Last weekend I eliminated the last Swift from the interpreting loop. There are now two pre-predefined words: an outer loop that reads a line of text and calls the the interpreter from the last post and the inner loop that interprets words from a line. The code for each looks something like this:
: .readLoop 2 branch .interpreter refill -4 0<>branch? ; : .interpreter 6 branch .interpretOrCompile 2 0=branch? execute .wordForInterpreter 1 + dup 1 - c@ dup -17 0<>branch? drop drop ;
In both cases, it helps to understand that the loop condition is at the end of the code, instead of the natural location at the beginning and the first instruction, therefore, branches unconditionally to the loop condition calculation i.e.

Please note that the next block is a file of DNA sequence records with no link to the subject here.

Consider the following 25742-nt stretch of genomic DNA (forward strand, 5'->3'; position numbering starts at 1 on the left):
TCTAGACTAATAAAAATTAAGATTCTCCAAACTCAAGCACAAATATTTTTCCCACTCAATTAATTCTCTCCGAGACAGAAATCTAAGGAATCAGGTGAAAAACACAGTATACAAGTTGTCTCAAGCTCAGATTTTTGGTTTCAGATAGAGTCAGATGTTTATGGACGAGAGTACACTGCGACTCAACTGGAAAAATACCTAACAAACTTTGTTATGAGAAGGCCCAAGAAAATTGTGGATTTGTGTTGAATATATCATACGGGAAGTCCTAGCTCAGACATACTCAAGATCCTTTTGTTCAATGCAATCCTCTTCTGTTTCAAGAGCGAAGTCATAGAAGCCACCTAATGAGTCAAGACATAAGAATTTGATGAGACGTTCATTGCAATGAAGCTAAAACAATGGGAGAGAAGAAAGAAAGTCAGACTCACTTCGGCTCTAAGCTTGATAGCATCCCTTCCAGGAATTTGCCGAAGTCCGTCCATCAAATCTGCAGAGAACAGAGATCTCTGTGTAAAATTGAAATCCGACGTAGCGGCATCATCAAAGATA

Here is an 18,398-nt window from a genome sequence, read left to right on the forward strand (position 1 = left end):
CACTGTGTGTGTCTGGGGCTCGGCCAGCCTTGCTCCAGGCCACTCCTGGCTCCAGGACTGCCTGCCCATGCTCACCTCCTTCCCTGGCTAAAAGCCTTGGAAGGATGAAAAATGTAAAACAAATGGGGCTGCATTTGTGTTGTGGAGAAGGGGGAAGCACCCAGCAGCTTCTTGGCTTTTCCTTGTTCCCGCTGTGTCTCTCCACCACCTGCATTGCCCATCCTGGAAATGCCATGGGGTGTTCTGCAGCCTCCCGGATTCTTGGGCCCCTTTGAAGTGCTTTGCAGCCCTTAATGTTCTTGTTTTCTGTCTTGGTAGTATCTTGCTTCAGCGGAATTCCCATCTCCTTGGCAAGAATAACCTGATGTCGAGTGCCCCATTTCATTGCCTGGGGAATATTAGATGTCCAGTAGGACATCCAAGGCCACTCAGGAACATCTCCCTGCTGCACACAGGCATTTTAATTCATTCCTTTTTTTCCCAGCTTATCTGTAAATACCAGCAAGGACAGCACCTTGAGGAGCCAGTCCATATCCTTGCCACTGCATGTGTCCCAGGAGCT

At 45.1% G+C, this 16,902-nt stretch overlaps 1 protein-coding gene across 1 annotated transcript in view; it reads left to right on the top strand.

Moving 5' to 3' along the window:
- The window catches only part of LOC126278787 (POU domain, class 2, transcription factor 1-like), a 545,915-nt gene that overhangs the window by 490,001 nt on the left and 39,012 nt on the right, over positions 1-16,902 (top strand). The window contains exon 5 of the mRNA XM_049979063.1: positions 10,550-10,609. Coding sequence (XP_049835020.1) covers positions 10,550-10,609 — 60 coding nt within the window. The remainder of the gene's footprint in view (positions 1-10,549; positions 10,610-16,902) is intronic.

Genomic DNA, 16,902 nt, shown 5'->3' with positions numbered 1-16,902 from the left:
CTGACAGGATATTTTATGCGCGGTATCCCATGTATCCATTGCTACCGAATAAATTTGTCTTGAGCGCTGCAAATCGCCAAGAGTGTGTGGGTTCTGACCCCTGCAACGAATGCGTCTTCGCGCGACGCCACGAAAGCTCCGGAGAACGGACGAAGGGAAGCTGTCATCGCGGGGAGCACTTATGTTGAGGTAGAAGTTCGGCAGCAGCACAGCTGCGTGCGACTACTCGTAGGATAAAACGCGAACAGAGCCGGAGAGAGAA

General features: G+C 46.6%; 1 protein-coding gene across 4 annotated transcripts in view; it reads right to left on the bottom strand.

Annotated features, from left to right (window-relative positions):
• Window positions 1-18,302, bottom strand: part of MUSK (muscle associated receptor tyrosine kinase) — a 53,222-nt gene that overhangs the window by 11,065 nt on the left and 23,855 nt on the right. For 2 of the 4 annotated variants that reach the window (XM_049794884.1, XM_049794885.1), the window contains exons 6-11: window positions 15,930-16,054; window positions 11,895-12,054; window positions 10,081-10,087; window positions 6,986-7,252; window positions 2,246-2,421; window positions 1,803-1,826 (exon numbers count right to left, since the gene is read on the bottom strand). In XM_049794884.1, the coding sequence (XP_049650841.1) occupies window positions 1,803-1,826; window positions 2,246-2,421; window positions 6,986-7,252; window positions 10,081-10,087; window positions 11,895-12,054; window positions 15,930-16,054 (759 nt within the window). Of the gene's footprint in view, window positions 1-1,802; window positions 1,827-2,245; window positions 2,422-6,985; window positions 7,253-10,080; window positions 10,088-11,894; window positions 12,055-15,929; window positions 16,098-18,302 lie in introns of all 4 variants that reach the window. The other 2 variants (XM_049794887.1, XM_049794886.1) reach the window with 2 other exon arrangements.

while calculate loop condition do stuff
branch calculate loopBody: do stuff calculate: calculate loop condition branch if true loopBody
This may seem a bit odd, but it saves a branch execution on every iteration of the loop over putting the loop condition at the front.
.readLoop is word 0 and
.interpreter is word 1.
The Swift code is now
wordNumber = 0 wordIndex = 0 try resume()
We just point the Forth machine at the read loop and tell it to go.
That ends the creation of a Forth interpreter in Forth, so the branch is now merged back into master and we can get on with defining the remaining core words.